According to the present invention, this still warm or hot air is further cooled by heat exchange with the cryogenic fuel preferably to a temperature just above the dew point or frost temperature, the latter typically being about 32° F. A dramatic decrease in the production of NOx is realized as a result of this sub-cooling of the charge air from the intercooler temperature to the near dew point or near frost point temperature. Cooling of the charge air, additionally, allows greater power to be produced by the engine and reduces the tendency of the engine to knock.

In certain applications where an engine operates alternately between full power and low power modes, sub-cooling of the charge air can be performed in the high power mode to reduces NOx emissions as described above and in the low power mode the charge air can be allowed to enter the engine at the elevated temperature at which it exits the turbocharger or supercharger and be used with an ultra-lean burn fuel/air ratio to also reduce NOx emissions.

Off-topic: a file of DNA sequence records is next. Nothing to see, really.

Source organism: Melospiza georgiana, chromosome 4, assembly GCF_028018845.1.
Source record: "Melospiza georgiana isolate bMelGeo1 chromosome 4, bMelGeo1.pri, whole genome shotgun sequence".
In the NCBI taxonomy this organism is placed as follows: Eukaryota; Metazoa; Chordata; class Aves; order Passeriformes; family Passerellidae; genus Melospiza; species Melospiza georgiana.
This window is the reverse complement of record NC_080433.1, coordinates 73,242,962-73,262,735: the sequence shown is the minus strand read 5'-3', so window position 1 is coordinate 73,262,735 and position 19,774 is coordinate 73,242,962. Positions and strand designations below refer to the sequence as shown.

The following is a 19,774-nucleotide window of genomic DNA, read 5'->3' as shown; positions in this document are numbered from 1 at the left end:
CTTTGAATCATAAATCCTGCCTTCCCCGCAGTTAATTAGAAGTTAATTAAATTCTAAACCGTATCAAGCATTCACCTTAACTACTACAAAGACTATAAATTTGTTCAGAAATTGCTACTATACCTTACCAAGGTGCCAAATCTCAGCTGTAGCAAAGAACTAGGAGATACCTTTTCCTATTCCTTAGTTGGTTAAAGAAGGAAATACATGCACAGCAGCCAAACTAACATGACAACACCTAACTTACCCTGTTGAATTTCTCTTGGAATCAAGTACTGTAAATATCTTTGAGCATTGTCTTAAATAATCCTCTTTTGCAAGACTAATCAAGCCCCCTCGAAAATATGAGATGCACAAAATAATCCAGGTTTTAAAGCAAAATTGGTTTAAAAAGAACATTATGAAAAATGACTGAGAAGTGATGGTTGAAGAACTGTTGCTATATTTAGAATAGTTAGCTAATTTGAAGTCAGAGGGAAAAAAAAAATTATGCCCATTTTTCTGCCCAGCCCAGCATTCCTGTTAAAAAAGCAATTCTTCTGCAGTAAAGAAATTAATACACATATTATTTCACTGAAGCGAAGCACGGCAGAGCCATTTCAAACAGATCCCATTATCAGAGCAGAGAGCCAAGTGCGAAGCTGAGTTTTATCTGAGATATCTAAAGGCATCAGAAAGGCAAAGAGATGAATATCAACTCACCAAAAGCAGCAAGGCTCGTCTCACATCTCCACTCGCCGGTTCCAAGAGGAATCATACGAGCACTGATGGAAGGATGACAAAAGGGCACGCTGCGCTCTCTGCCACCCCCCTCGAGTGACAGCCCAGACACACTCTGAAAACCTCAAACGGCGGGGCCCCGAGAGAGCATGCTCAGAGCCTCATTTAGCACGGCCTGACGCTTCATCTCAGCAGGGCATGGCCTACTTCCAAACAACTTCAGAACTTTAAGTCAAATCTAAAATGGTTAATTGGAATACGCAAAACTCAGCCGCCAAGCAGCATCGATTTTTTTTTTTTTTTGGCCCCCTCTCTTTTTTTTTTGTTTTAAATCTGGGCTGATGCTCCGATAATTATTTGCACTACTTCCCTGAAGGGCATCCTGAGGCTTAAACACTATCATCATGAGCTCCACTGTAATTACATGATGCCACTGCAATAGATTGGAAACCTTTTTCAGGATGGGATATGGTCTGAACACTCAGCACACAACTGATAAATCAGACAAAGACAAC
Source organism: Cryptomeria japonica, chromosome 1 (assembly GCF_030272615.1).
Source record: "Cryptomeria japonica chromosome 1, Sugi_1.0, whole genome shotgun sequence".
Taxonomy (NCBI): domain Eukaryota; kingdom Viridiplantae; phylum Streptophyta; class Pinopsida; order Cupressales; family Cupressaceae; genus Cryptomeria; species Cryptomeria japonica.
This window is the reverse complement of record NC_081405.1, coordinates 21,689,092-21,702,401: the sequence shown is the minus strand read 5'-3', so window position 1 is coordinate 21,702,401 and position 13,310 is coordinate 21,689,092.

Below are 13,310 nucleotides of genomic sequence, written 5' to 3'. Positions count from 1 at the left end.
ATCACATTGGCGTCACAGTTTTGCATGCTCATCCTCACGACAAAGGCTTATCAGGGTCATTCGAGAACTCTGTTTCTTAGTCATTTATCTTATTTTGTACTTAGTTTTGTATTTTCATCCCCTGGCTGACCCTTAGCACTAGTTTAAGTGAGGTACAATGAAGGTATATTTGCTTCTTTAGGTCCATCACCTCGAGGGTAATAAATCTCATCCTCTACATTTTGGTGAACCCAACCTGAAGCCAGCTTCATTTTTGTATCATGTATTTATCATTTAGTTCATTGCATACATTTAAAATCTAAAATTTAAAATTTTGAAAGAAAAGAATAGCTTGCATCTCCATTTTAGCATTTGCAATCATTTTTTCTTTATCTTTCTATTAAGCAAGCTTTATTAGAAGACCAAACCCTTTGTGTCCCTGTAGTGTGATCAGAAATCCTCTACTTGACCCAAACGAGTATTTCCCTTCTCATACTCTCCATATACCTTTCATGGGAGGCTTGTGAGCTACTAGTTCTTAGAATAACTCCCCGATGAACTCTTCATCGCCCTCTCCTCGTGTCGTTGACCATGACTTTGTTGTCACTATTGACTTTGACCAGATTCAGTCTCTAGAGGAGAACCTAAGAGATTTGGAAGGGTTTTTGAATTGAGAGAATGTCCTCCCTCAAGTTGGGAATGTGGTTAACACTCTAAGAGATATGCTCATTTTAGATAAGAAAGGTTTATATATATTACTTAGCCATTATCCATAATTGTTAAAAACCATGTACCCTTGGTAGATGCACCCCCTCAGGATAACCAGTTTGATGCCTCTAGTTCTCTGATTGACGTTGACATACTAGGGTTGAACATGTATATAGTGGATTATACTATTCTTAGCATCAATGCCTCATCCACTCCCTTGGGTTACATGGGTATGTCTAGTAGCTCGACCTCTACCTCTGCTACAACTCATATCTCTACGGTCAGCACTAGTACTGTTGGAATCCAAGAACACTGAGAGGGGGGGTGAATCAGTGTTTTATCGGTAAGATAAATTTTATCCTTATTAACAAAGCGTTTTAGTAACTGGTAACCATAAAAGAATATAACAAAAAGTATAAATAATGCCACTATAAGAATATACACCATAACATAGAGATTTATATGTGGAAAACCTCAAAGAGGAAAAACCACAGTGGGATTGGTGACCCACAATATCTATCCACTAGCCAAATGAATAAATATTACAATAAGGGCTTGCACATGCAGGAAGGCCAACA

In accordance with a further aspect of the invention, objectionable non-methane hydrocarbon emissions from an internal combustion engine are reduced or eliminated by a process of using natural gas fuel which prior to combustion in the engine is stripped of non-methane hydrocarbons. Suitable stripping processes are well-known in the natural gas industry and are ordinarily used to strip, i.e. remove, non-methane hydrocarbons from natural gas as recovered from a well as necessary to reduce its btu content to a standard that a natural gas utility company meets in distributing its product to its regular customers.